www.templeofthejediorder.org/forum/Clerg...e-a-shepards-journal


I could very well be describing the same others use other definitions for. To me : that’s a connection I can’t explain and don’t try.
That’s just me. Just a lowly practitioner.

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01 May 2020 01:22 #351557 by Adder
Replied by Adder on topic Subatomic Worlds
Crikey, these 'particles' are not grains of something.... are they? Aren't they just 'points on a scale of measurement' which reflect certain observable/measurable attributes, and generally limited by only the capability of the tools being used to explore them.

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01 May 2020 09:09 - 01 May 2020 09:50 #351566 by Gisteron
Replied by Gisteron on topic Subatomic Worlds

Adder wrote: Crikey, these 'particles' are not grains of something.... are they?

The fundamental ones are not, if only in the sense that there isn't an underlying structure or further substance they consist of. There is a discomfort some philosophers feel in understanding particles of this kind as "mere" collections of attributes. Intuitively, many would like to think that a property is something an object has, not something an object is. A case can be made against that intuition even in the macroscopic world (and I shall try and make that argument just in a moment), but at the level of fundamental particles the distinction becomes all the harder to justify, as many other classical intuitions we might have had before already needed to be given up and there seems to be no utility in keeping this one in particular.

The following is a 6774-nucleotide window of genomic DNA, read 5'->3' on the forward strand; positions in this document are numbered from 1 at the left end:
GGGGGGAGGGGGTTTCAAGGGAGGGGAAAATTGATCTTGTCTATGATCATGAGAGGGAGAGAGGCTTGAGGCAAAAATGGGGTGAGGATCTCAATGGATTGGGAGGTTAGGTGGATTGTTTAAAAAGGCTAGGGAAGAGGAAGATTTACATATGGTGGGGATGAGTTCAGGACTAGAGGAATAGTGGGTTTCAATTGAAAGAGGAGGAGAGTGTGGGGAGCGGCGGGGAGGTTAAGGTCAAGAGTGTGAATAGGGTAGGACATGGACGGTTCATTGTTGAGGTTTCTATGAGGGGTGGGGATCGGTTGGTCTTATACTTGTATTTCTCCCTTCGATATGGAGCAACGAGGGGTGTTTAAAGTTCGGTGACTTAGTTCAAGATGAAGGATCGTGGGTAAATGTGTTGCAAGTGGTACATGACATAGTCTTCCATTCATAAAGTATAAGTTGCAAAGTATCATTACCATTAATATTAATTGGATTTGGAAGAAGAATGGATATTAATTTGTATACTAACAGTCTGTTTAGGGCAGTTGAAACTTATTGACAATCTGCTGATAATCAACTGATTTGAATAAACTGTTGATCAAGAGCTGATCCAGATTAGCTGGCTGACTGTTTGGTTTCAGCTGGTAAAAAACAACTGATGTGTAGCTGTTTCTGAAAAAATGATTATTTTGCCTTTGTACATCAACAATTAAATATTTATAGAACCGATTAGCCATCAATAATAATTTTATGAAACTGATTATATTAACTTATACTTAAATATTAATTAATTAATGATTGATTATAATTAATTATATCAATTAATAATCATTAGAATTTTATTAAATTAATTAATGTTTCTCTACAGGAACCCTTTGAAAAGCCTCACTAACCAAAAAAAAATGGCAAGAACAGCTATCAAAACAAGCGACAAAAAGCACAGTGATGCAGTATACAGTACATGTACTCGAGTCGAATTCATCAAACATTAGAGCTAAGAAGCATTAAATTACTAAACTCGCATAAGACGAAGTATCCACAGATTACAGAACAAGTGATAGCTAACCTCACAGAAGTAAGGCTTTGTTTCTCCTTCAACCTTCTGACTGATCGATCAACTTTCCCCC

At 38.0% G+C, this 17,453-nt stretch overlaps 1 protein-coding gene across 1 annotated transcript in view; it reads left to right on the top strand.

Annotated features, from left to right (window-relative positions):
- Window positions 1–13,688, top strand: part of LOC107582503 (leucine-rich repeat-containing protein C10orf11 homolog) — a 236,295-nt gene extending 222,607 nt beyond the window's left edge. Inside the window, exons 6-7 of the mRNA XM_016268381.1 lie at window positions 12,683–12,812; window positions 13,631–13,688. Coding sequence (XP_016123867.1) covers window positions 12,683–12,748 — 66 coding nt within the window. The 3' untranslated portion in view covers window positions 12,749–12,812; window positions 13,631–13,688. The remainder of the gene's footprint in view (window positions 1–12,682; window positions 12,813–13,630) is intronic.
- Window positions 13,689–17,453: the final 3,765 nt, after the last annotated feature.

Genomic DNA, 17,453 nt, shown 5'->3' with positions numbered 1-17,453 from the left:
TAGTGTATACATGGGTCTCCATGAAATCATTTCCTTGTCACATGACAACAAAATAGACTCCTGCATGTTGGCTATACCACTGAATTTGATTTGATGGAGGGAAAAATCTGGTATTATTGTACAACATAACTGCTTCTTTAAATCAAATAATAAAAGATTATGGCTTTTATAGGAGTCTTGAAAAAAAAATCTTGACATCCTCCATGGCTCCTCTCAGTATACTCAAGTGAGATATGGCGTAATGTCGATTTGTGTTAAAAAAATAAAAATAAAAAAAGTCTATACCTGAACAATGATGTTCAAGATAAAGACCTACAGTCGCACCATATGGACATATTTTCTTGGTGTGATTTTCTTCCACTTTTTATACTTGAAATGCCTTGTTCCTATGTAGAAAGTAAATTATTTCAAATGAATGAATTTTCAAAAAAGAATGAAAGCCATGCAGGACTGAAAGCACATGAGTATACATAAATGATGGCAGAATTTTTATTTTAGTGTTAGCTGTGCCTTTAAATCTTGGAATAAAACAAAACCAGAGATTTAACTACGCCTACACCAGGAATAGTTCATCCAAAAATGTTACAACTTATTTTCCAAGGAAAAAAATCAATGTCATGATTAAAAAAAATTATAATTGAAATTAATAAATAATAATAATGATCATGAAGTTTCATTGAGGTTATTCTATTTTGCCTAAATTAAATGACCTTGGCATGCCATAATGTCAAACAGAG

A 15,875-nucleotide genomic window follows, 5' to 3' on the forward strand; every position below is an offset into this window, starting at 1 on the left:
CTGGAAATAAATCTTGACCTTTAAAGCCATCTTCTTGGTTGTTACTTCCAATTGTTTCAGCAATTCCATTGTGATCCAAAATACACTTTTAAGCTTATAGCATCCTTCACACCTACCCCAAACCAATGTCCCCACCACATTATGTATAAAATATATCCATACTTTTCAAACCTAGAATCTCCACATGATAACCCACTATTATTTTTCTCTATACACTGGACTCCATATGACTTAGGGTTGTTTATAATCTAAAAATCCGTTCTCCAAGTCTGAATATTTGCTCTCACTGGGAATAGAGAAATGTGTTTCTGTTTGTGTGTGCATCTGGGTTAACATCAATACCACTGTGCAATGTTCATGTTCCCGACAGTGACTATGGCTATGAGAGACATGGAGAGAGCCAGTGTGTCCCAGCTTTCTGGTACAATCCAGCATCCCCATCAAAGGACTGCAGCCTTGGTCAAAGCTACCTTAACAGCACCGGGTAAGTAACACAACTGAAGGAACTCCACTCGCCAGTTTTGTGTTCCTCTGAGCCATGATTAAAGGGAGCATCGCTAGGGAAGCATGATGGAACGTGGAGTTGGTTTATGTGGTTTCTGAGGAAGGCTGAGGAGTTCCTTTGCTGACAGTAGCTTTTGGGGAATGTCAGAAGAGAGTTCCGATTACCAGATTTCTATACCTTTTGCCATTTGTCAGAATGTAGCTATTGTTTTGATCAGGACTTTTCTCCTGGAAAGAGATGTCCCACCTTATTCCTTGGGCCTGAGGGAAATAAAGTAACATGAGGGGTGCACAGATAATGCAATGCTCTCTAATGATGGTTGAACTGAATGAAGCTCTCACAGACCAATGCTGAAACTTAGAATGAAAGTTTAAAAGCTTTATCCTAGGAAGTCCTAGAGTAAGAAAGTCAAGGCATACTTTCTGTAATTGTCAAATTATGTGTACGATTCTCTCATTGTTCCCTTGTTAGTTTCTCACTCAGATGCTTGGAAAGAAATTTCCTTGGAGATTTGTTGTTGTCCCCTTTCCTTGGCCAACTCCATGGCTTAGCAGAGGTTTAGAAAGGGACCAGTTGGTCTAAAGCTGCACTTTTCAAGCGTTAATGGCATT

Consider a question like "How much mechanical energy does Earth have?". What would an answer to a question like that look like? Well, we can try and sum up Earth's translational and rotational kinetic energy, and potential energy, and... already we run into problems:
How do we go about estimating rotational energy without looking at the stars for reference to even measure it's rate of spin? Can we objectively say that the Earth is in motion without comparing its position to the positions of other bodies? There is after all no aether that is static throughout all of space, else the experiment of Michaelson and Morley would have turned out differently.